School Feb. 9 for a presentation by
LeeAnne Fergason on Safe Routes
to School. Fergason, of The Street
Trust in Portland, presented infor-
mation about the importance of
encouraging students to walk or
ride their bikes to school.
It struck home for Fergason
when she heard the surgeon gener-
al a couple years ago say that this
generation was the fi rst in a long
time in which kids are not living
as long as their parents.
By R.J. Marx
Seaside Signal
For his part, McDowell has
been doing an inventory of infra-
structure needed within a one-mile
radius of the school. It’s not as
simple as connecting sidewalks, as
he fi rst imagined. He ran into cul-
verts, cable lines and right-of-way
issues, then realized it would be a
good time to lay conduit for street
lights that are missing.
For the second time in four months, the
road to the City Council moved through the
Planning Commission.
In November, former Planning Com-
missioner Tom Horning was
elected to fi ll a vacant City
Council seat.
On Monday, councilors
selected Planning Com-
missioner Steve Wright by
a 4-1 roll call vote to fi ll
Steve
the remaining two years of
Wright
Mayor Jay Barber’s unex-
pired council term. Barber
replaced former Mayor Don Larson, who
died in December.
“Your gain is my loss,” Planning Di-
rector Kevin Cupples said good-naturedly
after the vote. “You’ve now raided not just
Tom Horning, you’ve taken one of my good
planning commissioners.”
Wright, a Seaside homeowner for nearly
fi ve years, is also a member of the Budget
Committee and president of the Seaside
Museum and Historical Society’s board of
directors.
He was the former chief fi nancial offi cer
of Columbia Grain International, a compa-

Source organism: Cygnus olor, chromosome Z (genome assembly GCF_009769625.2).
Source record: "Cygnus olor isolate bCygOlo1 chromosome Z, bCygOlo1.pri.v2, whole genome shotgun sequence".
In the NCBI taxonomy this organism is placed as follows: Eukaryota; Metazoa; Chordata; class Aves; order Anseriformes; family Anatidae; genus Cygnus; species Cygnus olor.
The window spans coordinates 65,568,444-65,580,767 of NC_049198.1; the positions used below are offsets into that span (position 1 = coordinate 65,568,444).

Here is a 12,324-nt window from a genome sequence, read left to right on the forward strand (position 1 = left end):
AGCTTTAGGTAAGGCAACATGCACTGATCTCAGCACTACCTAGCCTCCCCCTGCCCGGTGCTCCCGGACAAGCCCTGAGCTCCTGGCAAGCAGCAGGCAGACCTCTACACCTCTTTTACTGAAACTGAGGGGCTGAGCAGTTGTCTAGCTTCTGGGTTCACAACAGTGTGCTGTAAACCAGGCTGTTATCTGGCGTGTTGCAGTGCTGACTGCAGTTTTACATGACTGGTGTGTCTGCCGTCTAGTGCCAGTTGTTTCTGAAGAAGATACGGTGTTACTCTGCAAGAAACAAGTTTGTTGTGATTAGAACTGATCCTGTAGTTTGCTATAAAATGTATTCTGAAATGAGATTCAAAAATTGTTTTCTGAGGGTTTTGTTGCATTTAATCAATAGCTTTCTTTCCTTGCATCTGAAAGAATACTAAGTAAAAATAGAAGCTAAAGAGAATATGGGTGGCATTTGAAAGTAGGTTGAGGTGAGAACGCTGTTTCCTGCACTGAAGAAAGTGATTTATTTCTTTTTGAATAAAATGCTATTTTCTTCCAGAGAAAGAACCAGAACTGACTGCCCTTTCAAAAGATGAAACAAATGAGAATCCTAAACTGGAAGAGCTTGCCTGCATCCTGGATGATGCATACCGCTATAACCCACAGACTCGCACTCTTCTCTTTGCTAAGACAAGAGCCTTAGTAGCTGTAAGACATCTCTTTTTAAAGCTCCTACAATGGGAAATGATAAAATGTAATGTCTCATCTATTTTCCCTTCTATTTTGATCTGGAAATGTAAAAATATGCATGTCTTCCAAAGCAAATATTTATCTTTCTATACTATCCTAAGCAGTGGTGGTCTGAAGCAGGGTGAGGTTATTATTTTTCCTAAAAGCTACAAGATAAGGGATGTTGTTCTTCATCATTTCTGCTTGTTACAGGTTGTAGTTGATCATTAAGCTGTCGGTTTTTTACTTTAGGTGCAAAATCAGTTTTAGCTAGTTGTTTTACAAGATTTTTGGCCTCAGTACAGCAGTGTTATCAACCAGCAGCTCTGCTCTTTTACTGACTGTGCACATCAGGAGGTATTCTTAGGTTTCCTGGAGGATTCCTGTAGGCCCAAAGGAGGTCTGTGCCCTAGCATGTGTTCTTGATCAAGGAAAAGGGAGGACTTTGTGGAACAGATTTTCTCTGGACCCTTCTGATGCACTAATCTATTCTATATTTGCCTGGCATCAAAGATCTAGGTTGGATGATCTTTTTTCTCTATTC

ny he served with for 35 years before his
retirement.
Three other contenders — Norman
Brown, John Chapman and George Stacey
— also interviewed for the Ward 1 seat.
“We went through four local community
citizens who were brave enough to put their
names into consideration by council,” Bar-
ber said. “The problem was, when we were
done, we wanted to add four more seats to
council. They were all highly qualifi ed.”
See Program, Page 6A
See Wright, Page 6A
SUE CODY
LeeAnne Fergason and Shasia Fry give a presentation about Safe
Routes to School at Seaside Heights Elementary School.
“Kids are not getting enough
exercise,” Fergason says. Seventy
percent of adults walked or biked
to school when they were younger,
and today that number is only 10
percent.
Safe Routes to School has been
implemented in different parts
of the state and country. Fergas-
on says in Portland, safe routes
increased walking and biking to
school by 40 percent.
Benefi ts include exercise for
better health, easing traffi c con-
gestion and air quality around the
school and improving a sense of
community.
Shasia Fry, with North West
Transportation Options, attended a
Safe Routes to School conference
in Eugene. Her work promotes
safe and active transportation op-
tions for Clatsop, Tillamook and
Columbia counties.
“I am really excited to start
Safe Routes to School in Seaside,”
Fry says. “If we teach children to
make smart, safe choices, when
they become adults, it will be part
of their lifestyle.”
She took the concept to Seaside
Public Works Director Dale Mc-
Dowell. They took it to the Sea-
side School Board in September.
She says they have support from
leaders, now she would like to
start a parent or community group
to move this project forward.
City assessment
prelude to grant